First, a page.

The Impact of Disruption
During the early days of the startup boom, “innovation” was the watchword of the movement. However, in recent years, as more and more startups have cropped up around the world, and as the startup scene became more and more competitive, “innovation” evolved into “distuption”.
This change marked an evolution in the entrepreneur mentality, which meant that merely developing a product or a service that was a new twist on an existing technology was not enough to survive, much less thrive, as a startup. Nowadays, startups must strive to build something that is not only new, but also completely overthrows, overhauls, and in some ways, “overkills” the status quo of existing markets.
And, as you would imagine, disruption does not come without consequences; some would even say collateral damage.
In this excerpt from the book, Disrupt You!: Master Personal Transformation, Seize Opportunity, and Thrive in the Era of Endless Innovation, author and Founder Institute Mentor Jay Samit explains the various ways disruption has impacted the world, from some of the earliest uses of technology to our modern industries.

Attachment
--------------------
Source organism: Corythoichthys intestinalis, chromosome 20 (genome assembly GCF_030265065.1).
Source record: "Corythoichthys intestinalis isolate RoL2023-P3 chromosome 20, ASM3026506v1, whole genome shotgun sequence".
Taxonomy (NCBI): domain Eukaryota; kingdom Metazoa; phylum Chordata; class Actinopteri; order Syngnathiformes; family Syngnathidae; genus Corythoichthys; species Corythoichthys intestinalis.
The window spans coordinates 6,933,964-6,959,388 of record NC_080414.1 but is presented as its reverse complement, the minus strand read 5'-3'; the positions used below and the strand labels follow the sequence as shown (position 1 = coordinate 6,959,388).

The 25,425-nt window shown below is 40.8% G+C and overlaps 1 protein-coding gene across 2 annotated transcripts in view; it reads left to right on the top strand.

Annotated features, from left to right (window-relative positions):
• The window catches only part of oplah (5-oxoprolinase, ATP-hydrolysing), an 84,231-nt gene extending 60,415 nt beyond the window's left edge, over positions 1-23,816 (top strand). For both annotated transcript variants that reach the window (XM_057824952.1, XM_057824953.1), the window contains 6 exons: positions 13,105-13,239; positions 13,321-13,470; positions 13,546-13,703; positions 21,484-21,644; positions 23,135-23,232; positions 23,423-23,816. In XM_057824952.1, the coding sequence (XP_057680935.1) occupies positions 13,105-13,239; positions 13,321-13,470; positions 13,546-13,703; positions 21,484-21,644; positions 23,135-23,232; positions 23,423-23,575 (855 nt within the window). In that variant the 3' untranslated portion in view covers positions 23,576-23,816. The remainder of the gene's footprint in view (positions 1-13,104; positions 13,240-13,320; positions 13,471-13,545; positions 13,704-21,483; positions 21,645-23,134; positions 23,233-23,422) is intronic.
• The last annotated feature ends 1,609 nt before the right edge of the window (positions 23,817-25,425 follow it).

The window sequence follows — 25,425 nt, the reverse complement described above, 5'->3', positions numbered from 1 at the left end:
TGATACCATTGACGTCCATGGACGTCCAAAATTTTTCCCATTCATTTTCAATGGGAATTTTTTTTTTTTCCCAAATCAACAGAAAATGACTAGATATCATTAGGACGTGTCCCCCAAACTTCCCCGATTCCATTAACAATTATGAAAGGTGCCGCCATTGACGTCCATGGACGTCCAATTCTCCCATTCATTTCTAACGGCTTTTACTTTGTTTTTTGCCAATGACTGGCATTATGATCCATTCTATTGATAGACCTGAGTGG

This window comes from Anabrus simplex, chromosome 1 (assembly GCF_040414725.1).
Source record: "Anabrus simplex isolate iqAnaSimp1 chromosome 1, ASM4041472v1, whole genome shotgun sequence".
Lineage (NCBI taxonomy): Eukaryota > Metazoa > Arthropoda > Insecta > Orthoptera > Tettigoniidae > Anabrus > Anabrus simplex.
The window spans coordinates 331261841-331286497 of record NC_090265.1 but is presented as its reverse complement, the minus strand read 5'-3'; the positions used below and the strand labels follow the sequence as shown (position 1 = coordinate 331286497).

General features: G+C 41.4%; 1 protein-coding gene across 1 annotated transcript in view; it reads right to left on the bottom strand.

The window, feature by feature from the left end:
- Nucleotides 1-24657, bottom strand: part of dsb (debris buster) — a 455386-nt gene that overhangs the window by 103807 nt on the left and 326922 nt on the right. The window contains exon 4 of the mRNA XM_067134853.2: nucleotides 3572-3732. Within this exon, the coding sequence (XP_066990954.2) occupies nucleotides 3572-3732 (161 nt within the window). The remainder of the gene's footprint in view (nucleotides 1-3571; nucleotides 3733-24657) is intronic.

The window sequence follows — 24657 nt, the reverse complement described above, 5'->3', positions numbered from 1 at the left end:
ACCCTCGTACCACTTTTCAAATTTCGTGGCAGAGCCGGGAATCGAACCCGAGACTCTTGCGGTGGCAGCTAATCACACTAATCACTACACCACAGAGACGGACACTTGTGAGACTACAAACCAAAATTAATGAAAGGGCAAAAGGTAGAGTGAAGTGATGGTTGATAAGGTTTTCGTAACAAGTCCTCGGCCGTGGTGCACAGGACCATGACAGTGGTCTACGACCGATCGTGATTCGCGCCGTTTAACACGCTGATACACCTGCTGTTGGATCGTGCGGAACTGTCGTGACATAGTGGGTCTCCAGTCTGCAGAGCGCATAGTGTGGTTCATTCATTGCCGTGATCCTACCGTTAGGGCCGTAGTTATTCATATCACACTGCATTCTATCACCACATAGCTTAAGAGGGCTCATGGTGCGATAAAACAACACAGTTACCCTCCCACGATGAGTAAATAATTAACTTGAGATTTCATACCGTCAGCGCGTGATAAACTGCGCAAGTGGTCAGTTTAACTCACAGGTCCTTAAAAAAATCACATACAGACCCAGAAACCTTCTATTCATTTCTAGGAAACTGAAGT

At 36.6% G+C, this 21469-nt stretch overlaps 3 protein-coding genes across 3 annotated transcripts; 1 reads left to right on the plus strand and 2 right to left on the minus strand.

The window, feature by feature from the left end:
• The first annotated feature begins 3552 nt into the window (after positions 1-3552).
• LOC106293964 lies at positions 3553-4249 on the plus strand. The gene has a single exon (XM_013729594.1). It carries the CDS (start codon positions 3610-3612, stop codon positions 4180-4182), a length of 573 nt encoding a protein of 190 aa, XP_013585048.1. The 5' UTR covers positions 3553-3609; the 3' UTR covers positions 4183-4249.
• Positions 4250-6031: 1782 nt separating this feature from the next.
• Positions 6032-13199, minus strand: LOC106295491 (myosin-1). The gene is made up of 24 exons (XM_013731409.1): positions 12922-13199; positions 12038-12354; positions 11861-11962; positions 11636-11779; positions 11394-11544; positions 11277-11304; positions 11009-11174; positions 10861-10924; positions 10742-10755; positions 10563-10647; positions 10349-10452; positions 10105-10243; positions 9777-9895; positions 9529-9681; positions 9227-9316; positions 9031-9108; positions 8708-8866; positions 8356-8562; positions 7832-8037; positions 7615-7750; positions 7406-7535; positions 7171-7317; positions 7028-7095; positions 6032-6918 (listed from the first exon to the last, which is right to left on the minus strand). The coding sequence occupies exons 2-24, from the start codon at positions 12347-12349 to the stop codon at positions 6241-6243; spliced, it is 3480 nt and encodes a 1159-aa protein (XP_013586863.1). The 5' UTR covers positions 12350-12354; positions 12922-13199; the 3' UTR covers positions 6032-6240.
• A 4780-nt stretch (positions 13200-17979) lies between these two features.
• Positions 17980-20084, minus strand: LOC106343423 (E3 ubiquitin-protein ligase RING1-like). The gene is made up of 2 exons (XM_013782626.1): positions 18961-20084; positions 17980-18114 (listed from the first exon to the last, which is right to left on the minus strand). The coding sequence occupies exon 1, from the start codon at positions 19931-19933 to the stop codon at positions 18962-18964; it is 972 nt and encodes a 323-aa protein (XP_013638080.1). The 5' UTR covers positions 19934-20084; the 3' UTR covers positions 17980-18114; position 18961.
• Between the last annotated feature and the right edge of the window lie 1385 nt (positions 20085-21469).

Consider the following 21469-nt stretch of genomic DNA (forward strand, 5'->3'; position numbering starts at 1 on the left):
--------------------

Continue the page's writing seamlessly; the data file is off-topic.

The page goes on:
In first-century Rome, an innovative glassmaker created vitrum flexile, flexible glass. Proud of his invention, he requested an audience with Emperor Tiberius. The emperor threw the drinking vessel down on the ground, but, much to his surprise, it did not shatter. At the time, all drinking vessels were made of gold and silver, which tainted wine with a metallic taste. Considering the glassmaker’s creation, Tiberius realized it would completely disrupt the Roman economy. If goblets were no longer made of gold and silver, the value of the precious metals would diminish immeasurably. Tiberius asked the glassmaker if anyone else knew the secret formula. When the inventor took a solemn oath that he alone knew how to create vitrum flexile, the emperor had the man beheaded.